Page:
Joyce DiDonato, Ailyn Pérez, Frederica von Stade, Nathan Gunn, Anthony Roth Costanzo; Chorus & Orchestra of The Dallas Opera/Patrick Summers
Jake Heggie’s works are consistently successful with American audiences, and his opera Dead Man Walking, his first collaboration with playwright Terrence McNally, more widely so. At 56 Heggie is the most prominent opera composer on the US scene.
In their latest joint work, premiered at the Dallas Opera in October 2015 and recorded live during its initial run, he and McNally take a mildly ironic look at what American opera is (and isn’t) in this lightweight backstage comedy.
A company called, in fact, American Opera is staging the belated premiere of the fictitious Rosa Dolorosa, figlia di Pompei by one Vittorio Bazzetti, rediscovered in a drawer at the Mariinsky by international diva Arden Scott ( Joyce DiDonato). The process of staging the work, in competition with a Super Bowl championship game the same night in the same town with a team run by the husband of the opera company’s chief patron, is the subject of an over-extended piece whose widespread use of bel canto parody tends to mean that Heggie’s own musical personality slips from view.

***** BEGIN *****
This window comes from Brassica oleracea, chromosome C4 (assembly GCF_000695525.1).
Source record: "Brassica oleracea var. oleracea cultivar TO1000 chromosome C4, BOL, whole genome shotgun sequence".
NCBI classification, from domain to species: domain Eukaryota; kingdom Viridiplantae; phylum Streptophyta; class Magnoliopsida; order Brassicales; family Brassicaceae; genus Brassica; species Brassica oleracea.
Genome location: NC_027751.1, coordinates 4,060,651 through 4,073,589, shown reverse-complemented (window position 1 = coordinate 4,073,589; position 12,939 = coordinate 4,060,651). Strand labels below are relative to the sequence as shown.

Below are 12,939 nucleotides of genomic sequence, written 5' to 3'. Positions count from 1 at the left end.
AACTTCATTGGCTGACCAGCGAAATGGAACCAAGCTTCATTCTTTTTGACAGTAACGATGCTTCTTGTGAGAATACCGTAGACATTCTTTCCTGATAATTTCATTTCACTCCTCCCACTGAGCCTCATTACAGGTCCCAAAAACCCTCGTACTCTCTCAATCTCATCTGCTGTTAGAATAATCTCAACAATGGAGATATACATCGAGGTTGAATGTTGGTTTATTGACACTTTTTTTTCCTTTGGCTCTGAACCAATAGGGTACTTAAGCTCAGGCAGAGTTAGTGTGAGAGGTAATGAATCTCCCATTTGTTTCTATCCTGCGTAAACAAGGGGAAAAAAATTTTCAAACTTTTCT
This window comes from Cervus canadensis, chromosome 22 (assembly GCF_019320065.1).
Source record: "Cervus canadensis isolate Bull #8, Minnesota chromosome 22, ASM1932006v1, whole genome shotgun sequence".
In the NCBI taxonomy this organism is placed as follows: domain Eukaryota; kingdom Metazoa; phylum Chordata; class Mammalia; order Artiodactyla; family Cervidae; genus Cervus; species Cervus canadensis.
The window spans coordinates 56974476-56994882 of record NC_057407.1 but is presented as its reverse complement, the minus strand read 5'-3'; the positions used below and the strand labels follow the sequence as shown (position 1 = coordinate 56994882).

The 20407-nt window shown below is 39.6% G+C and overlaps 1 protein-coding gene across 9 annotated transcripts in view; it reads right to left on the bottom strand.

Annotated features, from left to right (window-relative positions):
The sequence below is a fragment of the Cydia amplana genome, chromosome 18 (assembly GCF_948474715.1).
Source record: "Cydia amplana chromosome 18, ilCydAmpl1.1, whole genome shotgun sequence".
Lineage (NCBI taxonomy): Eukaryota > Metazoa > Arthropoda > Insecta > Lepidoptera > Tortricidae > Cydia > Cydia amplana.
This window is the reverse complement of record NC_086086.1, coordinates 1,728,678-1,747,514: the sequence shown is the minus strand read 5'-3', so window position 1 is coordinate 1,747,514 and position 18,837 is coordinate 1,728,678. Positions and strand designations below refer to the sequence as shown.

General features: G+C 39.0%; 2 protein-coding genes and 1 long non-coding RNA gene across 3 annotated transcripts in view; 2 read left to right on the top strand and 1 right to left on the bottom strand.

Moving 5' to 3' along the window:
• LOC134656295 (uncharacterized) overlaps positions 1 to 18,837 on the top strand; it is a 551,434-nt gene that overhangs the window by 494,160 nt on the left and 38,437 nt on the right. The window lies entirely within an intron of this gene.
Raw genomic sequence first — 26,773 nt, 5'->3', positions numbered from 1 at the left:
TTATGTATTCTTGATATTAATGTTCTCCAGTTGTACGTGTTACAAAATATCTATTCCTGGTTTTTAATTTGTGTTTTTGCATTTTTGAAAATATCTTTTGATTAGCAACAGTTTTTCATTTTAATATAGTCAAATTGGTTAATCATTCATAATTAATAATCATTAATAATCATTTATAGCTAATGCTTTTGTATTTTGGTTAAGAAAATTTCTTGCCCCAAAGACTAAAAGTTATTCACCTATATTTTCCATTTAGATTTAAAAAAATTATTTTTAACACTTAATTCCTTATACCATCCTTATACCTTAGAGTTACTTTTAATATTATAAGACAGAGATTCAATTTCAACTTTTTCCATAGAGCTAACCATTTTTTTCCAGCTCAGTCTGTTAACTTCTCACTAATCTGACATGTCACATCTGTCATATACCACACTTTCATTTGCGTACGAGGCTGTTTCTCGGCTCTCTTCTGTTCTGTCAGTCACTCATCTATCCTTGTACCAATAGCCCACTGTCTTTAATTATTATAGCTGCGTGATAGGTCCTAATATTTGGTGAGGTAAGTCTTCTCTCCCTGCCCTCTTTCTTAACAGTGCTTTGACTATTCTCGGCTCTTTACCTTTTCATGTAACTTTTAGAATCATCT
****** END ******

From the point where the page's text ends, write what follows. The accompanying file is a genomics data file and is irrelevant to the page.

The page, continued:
A cast full of leading American singers and impressive company forces under Patrick Summers give this amiable if slight entertainment a strong launch. DiDonato faces off with Ailyn Pérez as her Eastern European rival Tatyana Bakst in a battle of the divas, while Frederica von Stade and Nathan Gunn give good value as benefactor Winnie Flato and Scott’s erstwhile boyfriend Sid Taylor respectively. The sound is enclosed, but though there’s a good deal of audience noise it’s the healthy sound of laughter.